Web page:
Oral Presentation The International Congress of Neuroendocrinology 2014

Maternal high-fat diet programming of the neuroendocrine system and behavior (#4)

Elinor Sullivan 1
  1. University of Portland, Portland, OR, United States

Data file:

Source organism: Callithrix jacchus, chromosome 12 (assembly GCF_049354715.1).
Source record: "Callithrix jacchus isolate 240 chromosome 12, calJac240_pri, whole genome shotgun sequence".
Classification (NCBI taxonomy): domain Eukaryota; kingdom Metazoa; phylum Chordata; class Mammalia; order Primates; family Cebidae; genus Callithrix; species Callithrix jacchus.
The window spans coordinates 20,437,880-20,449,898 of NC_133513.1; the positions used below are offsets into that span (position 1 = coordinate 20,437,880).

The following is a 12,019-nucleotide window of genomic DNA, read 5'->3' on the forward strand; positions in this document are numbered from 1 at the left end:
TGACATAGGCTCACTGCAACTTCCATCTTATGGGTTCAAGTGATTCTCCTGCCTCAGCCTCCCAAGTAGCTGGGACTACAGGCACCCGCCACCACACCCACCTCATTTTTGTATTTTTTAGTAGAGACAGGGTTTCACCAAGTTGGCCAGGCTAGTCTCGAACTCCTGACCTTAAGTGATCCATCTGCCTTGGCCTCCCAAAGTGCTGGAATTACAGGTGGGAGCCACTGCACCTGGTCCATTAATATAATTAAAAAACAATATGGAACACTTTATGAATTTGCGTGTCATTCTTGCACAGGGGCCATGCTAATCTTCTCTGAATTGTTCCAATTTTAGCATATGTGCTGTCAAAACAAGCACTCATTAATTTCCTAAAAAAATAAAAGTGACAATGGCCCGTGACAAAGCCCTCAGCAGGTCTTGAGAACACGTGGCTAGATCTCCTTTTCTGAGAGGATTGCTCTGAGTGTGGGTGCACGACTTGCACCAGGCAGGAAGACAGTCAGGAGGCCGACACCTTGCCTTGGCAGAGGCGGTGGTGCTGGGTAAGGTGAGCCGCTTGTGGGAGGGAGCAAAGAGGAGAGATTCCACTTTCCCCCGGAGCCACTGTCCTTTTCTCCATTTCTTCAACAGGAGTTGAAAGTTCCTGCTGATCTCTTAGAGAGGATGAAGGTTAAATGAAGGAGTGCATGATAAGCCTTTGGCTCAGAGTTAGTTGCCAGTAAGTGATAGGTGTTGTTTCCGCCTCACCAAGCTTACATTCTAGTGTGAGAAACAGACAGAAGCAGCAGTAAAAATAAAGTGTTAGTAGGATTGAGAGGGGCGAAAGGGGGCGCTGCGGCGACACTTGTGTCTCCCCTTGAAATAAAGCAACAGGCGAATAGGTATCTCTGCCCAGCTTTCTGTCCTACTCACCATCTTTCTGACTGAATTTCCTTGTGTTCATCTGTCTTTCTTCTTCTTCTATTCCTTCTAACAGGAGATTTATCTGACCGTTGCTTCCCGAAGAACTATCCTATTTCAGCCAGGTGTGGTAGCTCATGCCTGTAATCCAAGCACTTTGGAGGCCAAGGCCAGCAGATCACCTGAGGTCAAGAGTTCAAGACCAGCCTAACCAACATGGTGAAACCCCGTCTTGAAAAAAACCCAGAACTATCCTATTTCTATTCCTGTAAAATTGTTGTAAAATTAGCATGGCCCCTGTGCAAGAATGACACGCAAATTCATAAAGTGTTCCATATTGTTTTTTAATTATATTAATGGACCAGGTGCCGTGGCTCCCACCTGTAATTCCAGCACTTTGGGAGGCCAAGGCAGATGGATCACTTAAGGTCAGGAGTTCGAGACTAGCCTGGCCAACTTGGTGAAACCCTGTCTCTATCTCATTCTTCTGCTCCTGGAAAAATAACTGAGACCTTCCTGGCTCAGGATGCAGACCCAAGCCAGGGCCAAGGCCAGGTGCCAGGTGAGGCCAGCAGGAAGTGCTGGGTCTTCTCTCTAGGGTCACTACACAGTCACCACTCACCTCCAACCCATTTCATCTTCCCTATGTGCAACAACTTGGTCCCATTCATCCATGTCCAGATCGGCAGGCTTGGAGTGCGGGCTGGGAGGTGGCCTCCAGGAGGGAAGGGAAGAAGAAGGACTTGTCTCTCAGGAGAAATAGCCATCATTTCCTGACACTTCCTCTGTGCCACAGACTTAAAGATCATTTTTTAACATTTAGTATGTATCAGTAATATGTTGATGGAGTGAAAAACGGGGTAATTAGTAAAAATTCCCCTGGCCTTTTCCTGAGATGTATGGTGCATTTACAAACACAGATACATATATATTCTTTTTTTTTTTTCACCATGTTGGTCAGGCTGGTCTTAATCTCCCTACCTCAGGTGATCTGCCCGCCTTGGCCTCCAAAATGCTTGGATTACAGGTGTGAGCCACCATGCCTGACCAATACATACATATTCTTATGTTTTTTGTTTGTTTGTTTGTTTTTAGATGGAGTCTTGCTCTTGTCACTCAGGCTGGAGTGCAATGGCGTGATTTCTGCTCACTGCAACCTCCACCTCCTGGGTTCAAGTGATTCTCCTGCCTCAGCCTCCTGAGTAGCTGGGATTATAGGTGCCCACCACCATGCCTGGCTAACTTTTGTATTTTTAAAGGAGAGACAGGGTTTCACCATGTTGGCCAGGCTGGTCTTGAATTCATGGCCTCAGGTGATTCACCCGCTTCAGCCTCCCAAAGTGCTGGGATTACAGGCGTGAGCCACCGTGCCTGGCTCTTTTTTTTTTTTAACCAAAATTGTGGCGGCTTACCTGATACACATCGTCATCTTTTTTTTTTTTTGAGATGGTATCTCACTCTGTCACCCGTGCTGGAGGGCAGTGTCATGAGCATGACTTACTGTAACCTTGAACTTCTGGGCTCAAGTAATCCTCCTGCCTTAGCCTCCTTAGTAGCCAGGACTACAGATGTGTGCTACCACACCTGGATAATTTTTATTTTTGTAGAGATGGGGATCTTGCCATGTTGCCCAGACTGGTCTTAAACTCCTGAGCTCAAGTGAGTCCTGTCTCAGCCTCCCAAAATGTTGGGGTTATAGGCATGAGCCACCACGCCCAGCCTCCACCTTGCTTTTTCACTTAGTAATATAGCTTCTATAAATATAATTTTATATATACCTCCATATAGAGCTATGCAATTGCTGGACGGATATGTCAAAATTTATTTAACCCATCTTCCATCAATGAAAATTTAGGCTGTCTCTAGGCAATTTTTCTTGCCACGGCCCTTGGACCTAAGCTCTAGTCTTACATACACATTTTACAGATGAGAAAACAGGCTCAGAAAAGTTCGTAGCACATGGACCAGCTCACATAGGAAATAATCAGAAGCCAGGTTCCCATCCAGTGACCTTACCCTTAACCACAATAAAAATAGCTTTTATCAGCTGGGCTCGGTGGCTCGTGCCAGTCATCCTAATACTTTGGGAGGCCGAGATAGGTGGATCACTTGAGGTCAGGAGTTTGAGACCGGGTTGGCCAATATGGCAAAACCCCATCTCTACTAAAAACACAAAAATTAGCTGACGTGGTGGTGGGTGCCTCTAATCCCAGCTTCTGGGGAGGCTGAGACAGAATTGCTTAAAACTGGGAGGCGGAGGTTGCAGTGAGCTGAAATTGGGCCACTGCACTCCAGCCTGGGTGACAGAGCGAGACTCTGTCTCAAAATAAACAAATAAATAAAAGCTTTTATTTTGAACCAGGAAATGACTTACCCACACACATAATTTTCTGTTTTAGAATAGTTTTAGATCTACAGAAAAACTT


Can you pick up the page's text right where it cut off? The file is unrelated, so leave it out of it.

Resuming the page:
Maternal obesity has dramatically increased in recent decades. The prevalence of pediatric neurodevelopmental disorders has also risen. As the perinatal environment influences the risk of these disorders, we hypothesize that exposure to maternal obesity impacts the development of neural circuits critical in behavioral regulation and thus alters offspring behavior. Moreover, we postulate that exposure to high-diet during perinatal development will impact the neuroendocrine system. A non-human primate model was used to examine the consequences of maternal obesity and high-fat diet (HFD) consumption on the behavior and stress response of adult females and their offspring. Female Japanese macaques consumed either a low fat diet (CTR; 13% of calories from fat) or a HFD (36% calories from fat) for two years prior to gestation. The mother and infant were examined on post-natal days (PND) 1, 7, 21 and 60. Social behavior was examined in the offspring in response to introduction to a novel peer at 6 months of age and with familiar peers in their home cage at 10 months of age. Cortisol was measured in the mothers prior to pregnancy and during the early third trimester and in the offspring at 4, 11 and 13 months of age. HFD mother-infant pairs consistently spent more time nursing. HFD mothers groomed their infants less on PND 1 and showed decreased maternal care at PND 21 and 60. At PND 21 and 60, HFD infants showed a reduction in social play and decreased contact with other monkeys. Diminished social interaction was also evident at 6 and 10 months of age. HFD offspring display an increase in anxiety and increased hair and plasma cortisol at all time points. These findings indicate that maternal obesity initiates a fetal environment that may result in neural reprogramming and predisposes HFD offspring to pediatric neurodevelopmental disorders.